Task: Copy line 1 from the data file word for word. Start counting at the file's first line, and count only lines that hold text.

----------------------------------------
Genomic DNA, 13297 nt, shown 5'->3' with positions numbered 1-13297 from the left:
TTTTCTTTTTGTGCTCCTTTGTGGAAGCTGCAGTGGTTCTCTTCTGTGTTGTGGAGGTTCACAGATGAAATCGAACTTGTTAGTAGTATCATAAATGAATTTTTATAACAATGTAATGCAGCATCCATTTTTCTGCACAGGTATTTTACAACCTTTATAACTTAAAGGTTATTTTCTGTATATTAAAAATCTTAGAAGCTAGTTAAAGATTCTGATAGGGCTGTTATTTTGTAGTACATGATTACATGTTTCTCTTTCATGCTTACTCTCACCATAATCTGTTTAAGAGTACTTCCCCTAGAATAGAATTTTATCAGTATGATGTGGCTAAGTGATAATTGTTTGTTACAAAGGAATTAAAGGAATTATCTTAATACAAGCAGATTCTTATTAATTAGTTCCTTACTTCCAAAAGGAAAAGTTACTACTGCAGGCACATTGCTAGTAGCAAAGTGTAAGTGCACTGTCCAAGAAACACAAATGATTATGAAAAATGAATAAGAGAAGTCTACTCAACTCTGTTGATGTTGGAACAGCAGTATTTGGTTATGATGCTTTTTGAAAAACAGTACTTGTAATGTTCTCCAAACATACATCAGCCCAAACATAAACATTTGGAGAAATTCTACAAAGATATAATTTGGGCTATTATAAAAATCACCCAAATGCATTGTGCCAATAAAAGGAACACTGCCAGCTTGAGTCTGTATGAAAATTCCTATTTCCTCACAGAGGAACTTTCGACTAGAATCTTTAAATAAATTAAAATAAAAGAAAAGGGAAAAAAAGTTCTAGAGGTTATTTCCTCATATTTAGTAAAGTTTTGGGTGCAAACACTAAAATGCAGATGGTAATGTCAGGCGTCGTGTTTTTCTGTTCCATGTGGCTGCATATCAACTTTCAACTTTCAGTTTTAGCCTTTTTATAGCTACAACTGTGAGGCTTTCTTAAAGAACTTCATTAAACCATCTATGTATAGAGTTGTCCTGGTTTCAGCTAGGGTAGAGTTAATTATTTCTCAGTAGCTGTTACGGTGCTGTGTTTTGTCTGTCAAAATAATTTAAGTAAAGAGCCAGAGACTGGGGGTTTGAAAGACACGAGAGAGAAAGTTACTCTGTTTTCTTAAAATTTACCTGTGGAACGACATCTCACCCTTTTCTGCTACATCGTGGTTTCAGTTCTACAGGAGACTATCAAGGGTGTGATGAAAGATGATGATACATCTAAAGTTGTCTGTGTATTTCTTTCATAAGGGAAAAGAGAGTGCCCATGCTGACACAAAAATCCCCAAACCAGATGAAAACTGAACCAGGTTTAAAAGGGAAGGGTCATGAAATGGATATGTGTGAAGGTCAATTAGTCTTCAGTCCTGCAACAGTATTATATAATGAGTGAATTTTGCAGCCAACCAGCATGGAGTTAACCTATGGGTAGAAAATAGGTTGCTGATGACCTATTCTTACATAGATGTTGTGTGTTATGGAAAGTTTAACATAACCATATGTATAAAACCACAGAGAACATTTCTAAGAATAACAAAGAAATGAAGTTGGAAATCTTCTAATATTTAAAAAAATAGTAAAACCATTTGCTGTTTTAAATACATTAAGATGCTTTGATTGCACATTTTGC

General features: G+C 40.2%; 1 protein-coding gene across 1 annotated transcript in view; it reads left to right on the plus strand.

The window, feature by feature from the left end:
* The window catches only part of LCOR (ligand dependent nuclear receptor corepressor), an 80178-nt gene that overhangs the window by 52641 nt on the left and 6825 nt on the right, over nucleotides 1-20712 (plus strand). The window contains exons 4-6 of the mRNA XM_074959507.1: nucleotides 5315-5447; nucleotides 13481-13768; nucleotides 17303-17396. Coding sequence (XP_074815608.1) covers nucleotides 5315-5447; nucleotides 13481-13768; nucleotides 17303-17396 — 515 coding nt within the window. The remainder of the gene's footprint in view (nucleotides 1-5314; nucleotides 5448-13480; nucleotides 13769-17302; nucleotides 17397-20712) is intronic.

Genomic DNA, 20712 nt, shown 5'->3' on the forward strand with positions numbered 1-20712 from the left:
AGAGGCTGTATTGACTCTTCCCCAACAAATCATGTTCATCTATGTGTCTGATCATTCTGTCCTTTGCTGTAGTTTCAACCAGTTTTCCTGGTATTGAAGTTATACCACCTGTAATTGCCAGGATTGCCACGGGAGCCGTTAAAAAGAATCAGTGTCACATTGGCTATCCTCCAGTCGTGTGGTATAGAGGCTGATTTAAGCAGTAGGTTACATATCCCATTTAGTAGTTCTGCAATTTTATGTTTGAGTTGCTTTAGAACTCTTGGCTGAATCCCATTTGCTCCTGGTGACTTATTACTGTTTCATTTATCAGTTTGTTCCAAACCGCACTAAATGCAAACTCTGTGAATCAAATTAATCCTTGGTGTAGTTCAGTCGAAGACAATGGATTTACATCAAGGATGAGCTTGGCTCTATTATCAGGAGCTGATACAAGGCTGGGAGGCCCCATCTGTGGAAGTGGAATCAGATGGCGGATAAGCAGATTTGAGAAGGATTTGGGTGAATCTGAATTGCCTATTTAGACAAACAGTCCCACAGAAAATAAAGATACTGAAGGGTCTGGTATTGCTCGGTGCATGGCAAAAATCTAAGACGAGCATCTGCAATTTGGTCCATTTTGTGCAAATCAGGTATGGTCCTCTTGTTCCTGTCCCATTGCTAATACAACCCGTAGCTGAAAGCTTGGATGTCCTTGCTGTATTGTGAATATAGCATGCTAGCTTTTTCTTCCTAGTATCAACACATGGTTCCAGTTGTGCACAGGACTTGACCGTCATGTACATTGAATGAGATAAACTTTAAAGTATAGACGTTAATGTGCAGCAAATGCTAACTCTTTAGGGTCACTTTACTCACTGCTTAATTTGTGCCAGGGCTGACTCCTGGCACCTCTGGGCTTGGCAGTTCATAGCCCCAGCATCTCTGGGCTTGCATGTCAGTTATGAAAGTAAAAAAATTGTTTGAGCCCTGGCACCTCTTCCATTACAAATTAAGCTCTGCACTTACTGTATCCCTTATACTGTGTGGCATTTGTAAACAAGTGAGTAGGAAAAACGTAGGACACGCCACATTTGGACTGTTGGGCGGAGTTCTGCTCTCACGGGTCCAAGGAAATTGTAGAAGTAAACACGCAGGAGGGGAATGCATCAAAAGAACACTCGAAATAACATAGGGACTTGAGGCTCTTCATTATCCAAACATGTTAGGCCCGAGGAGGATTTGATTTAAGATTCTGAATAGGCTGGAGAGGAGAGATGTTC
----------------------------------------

Genomic DNA, 13297 nt, shown 5'->3' with positions numbered 1-13297 from the left: